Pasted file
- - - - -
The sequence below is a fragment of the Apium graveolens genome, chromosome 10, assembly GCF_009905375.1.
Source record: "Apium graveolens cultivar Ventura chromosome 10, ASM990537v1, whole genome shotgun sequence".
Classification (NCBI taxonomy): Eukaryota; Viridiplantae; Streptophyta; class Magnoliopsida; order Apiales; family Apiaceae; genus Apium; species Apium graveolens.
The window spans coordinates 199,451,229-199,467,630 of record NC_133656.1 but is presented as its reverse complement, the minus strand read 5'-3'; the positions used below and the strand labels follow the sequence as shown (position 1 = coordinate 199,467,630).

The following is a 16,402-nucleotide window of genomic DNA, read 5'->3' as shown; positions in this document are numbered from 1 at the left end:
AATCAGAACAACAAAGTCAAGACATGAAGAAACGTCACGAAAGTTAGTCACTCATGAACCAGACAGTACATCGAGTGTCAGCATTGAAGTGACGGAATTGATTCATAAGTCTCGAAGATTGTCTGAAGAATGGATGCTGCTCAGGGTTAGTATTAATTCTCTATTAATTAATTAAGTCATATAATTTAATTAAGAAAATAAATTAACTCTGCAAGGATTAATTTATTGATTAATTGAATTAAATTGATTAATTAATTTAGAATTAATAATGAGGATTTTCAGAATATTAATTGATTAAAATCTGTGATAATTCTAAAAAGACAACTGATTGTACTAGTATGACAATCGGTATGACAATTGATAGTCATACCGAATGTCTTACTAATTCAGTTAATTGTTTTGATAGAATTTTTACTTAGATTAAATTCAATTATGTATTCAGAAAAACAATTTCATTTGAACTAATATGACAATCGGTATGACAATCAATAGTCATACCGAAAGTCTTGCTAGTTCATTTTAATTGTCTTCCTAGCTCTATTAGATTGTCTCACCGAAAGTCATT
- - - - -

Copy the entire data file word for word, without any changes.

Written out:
The sequence below is a fragment of the Apium graveolens genome, chromosome 10, assembly GCF_009905375.1.
Source record: "Apium graveolens cultivar Ventura chromosome 10, ASM990537v1, whole genome shotgun sequence".
Classification (NCBI taxonomy): Eukaryota; Viridiplantae; Streptophyta; class Magnoliopsida; order Apiales; family Apiaceae; genus Apium; species Apium graveolens.
The window spans coordinates 199,451,229-199,467,630 of record NC_133656.1 but is presented as its reverse complement, the minus strand read 5'-3'; the positions used below and the strand labels follow the sequence as shown (position 1 = coordinate 199,467,630).

The following is a 16,402-nucleotide window of genomic DNA, read 5'->3' as shown; positions in this document are numbered from 1 at the left end:
AATCAGAACAACAAAGTCAAGACATGAAGAAACGTCACGAAAGTTAGTCACTCATGAACCAGACAGTACATCGAGTGTCAGCATTGAAGTGACGGAATTGATTCATAAGTCTCGAAGATTGTCTGAAGAATGGATGCTGCTCAGGGTTAGTATTAATTCTCTATTAATTAATTAAGTCATATAATTTAATTAAGAAAATAAATTAACTCTGCAAGGATTAATTTATTGATTAATTGAATTAAATTGATTAATTAATTTAGAATTAATAATGAGGATTTTCAGAATATTAATTGATTAAAATCTGTGATAATTCTAAAAAGACAACTGATTGTACTAGTATGACAATCGGTATGACAATTGATAGTCATACCGAATGTCTTACTAATTCAGTTAATTGTTTTGATAGAATTTTTACTTAGATTAAATTCAATTATGTATTCAGAAAAACAATTTCATTTGAACTAATATGACAATCGGTATGACAATCAATAGTCATACCGAAAGTCTTGCTAGTTCATTTTAATTGTCTTCCTAGCTCTATTAGATTGTCTCACCGAAAGTCATT